He said that providing reliable and sufficient logistical support was crucial to the sustainable development of peacekeeping operations. Some countries had become dependent on peacekeeping operations and, as a result, the conflict between supply and demand was growing. Overly broad mandates had also caused implementation to become difficult. Further, there was the phenomenon of low efficiency and resource waste. China appreciated the active efforts made by the United Nations logistical support department to support the missions, and the efforts of the Secretariat to deepen reforms by building regional service centres.
China believed in strengthening partnerships between the United Nations and regional organizations, such as the African Union, he said. Regional organizations had an in-depth understanding of the history and reality of their regions. The Security Council should strengthen communication with relevant regional organizations and encourage them to play an active role. Since many peacekeeping operations were currently focused on Africa, and the African Union was performing peacekeeping operations authorized by the United Nations, the Organization should pay special attention to the special needs of Africa and provide more assistance for mechanism building, information exchange and finances.
YOUSSOUFOU BAMBA (Côte d’Ivoire) said that crises had shifted from inter-State to intra-State, and that traditional ceasefire operations had given way to integrated missions with complex mandates. Operations encompassed a broad scope, including conflict prevention, peacemaking and peacebuilding, and also included restoring public order and stability, protecting and promoting human rights, protecting women and children, and taking into consideration the particular situation of child soldiers, among an array of other issues.
He said that the presence of a peacekeeping mission did not ensure that peace would be established, but it made it much more likely. His delegation would never tire of congratulating the Secretary-General for his remarkable leadership and unambiguous commitment to peace and security at the international level, and said Hervé Ladsous possessed exemplary qualifications to carry out his tasks.
Peacekeeping operations were the most effective and efficient way of handling conflicts, and illustrated the principle of collective security, he said. The Security Council was the most appropriate venue for the formulation of mandates, particularly as mandates need to be adapted to address intra-State conflicts. The Council had adopted resolution 1975 (2011), which had included a robust mandate for Côte d’Ivoire. He believed that the spirit of the Charter’s preamble must be implemented to protect civilian populations in danger. The hesitation and reservations on the part of some Security Council members in fact strengthened the defiance of the former Ivoirian President, whose troops had continued to commit atrocities against the population, in turn, exposing United Nations mission personnel to danger.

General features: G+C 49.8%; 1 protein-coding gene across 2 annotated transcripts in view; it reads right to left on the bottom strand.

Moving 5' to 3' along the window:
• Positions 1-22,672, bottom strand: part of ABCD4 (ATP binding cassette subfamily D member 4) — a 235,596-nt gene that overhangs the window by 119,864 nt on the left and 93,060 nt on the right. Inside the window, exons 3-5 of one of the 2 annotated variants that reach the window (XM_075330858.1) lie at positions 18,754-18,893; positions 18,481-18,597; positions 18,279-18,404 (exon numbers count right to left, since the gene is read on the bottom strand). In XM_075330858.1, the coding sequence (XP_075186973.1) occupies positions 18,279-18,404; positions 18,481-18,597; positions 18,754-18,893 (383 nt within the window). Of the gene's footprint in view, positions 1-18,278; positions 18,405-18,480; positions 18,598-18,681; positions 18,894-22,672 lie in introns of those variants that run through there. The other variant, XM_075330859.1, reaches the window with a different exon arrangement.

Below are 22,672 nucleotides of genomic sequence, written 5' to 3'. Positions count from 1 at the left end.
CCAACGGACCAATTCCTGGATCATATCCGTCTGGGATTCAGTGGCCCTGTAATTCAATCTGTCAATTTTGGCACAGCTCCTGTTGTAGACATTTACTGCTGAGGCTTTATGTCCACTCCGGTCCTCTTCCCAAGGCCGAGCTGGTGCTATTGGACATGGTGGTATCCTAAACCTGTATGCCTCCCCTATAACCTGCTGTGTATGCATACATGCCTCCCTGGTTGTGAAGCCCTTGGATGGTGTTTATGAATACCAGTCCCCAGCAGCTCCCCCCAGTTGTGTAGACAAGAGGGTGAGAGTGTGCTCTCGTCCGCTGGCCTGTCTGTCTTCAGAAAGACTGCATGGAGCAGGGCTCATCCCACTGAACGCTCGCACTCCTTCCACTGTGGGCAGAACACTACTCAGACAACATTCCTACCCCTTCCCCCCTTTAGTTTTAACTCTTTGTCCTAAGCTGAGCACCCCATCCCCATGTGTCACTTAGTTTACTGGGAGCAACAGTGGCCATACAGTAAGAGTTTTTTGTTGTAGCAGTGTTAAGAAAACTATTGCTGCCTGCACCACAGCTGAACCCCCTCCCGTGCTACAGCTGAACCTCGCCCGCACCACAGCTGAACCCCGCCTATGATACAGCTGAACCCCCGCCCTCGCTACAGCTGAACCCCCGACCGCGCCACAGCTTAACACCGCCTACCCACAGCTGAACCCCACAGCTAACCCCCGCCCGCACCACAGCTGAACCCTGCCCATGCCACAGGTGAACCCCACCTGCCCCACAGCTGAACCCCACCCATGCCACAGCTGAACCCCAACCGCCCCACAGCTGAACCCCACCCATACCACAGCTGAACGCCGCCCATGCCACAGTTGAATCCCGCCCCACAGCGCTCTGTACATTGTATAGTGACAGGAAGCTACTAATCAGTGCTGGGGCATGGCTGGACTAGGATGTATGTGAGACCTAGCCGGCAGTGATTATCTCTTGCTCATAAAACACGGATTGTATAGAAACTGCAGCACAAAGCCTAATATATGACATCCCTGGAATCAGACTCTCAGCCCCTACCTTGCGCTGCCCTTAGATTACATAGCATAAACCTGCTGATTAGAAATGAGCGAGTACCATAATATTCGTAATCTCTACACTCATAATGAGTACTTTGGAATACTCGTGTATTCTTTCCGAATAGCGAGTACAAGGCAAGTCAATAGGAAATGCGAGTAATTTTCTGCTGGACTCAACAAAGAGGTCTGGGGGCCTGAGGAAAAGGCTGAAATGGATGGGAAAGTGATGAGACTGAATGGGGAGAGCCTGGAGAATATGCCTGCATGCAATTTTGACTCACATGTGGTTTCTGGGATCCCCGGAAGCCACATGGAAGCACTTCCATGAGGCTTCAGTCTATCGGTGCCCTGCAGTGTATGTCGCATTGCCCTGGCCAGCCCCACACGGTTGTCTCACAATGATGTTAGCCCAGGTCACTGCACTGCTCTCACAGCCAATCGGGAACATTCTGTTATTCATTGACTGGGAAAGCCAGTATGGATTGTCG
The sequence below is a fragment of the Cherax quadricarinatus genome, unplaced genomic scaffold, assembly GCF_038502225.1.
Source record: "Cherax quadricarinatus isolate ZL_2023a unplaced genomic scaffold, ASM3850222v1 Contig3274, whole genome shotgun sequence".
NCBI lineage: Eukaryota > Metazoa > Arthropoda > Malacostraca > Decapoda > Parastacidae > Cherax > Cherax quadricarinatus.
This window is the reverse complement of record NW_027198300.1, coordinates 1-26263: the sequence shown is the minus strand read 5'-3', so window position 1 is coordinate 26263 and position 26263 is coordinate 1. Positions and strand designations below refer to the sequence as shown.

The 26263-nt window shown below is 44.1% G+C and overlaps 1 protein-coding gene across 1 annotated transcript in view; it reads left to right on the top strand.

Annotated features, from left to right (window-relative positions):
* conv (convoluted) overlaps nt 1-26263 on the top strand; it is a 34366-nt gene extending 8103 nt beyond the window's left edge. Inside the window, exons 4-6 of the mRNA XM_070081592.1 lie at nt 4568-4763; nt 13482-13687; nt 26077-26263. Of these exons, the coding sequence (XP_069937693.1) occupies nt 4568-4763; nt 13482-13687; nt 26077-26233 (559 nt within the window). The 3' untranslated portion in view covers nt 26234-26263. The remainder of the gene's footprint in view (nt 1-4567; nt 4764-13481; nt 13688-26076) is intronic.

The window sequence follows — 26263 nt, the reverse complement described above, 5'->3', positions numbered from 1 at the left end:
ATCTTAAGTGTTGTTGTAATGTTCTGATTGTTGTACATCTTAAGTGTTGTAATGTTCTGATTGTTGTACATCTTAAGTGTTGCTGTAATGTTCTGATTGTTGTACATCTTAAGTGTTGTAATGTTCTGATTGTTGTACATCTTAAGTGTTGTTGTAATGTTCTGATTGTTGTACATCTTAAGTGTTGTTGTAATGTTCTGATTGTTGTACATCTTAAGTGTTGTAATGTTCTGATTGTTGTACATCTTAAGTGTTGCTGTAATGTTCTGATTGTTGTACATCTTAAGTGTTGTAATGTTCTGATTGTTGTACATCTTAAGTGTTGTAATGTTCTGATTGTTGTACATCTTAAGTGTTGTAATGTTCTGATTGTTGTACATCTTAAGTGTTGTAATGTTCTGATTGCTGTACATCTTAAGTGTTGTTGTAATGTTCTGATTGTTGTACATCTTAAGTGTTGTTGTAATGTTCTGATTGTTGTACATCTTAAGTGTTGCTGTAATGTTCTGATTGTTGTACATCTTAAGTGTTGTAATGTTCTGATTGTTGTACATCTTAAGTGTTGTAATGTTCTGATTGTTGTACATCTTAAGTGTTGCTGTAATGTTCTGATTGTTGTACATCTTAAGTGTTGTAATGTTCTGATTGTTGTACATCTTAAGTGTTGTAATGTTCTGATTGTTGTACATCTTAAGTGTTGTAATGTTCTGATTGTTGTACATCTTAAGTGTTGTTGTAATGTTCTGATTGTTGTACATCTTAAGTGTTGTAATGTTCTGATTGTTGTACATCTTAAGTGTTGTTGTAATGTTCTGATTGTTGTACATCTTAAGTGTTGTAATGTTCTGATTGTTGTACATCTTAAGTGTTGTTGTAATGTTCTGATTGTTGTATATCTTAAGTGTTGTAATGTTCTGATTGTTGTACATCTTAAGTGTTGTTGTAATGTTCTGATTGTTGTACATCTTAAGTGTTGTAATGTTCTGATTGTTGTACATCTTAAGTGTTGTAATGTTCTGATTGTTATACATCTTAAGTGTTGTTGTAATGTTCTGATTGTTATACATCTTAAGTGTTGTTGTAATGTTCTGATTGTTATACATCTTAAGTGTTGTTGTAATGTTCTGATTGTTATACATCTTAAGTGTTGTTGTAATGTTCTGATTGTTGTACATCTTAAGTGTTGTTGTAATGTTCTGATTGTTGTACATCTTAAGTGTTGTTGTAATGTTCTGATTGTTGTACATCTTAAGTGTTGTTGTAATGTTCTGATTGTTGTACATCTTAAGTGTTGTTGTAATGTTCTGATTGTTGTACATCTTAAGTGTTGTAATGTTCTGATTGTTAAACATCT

He reminded the Security Council members of their responsibility to protect populations in danger. The Council must base decisions on the need to respect the desires of peoples in light of experience, and he deplored the lack and absence of operational cooperation between the Economic Community of West African States (ECOWAS) and the United Nations Operation in Côte d’Ivoire (UNOCI). If the institutional arrangements that would have enabled action to be taken had been initiated, by giving a role to the ECOWAS peacekeeping force, the Economic Community of West African States’ Monitoring Group (ECOMOG) would have had a dissuasive impact when it came to protecting populations.
Côte d’Ivoire was coming out of the crisis of the past 10 years, which had led to a violent post-electoral crisis. The initial results were encouraging after the recent election and were a source of optimism as the economy recovered and security was restored across the national territory.
NG CHIN HUAT (Malaysia), associating his statements with those of the Non-Aligned Movement and the Association of Southeast Asian Nations (ASEAN), said that among the many roles performed by the United Nations, peacekeeping, with all its imperfections, was an area in which the Organization could take pride. To match the expectations placed on the United Nations, it was critical for members to provide firm and unwavering support for the United Nations peacekeeping work, especially in the areas of personnel, financial and vital logistical resources. Peacekeepers were often said to be “early peacebuilders” because peace and stability enabled countries to focus their resources on the pursuit of socio-economic development. Malaysia believed, therefore, in undertaking activities, whenever permitted, “to win the hearts and minds” of the local populace.